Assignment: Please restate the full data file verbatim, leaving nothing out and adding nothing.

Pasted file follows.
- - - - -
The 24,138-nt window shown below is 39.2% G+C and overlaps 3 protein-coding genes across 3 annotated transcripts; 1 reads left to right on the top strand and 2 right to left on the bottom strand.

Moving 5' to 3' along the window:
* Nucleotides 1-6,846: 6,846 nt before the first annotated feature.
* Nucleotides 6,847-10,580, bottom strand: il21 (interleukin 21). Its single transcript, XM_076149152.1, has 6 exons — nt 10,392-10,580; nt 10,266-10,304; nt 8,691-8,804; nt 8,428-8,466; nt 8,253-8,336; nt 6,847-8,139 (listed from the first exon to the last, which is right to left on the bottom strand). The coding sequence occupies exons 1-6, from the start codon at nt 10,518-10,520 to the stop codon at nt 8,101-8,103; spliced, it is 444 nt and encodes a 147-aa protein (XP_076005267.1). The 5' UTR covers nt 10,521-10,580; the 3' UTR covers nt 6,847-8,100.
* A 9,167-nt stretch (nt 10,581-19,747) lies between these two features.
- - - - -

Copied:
The 24,138-nt window shown below is 39.2% G+C and overlaps 3 protein-coding genes across 3 annotated transcripts; 1 reads left to right on the top strand and 2 right to left on the bottom strand.

Moving 5' to 3' along the window:
* Nucleotides 1-6,846: 6,846 nt before the first annotated feature.
* Nucleotides 6,847-10,580, bottom strand: il21 (interleukin 21). Its single transcript, XM_076149152.1, has 6 exons — nt 10,392-10,580; nt 10,266-10,304; nt 8,691-8,804; nt 8,428-8,466; nt 8,253-8,336; nt 6,847-8,139 (listed from the first exon to the last, which is right to left on the bottom strand). The coding sequence occupies exons 1-6, from the start codon at nt 10,518-10,520 to the stop codon at nt 8,101-8,103; spliced, it is 444 nt and encodes a 147-aa protein (XP_076005267.1). The 5' UTR covers nt 10,521-10,580; the 3' UTR covers nt 6,847-8,100.
* A 9,167-nt stretch (nt 10,581-19,747) lies between these two features.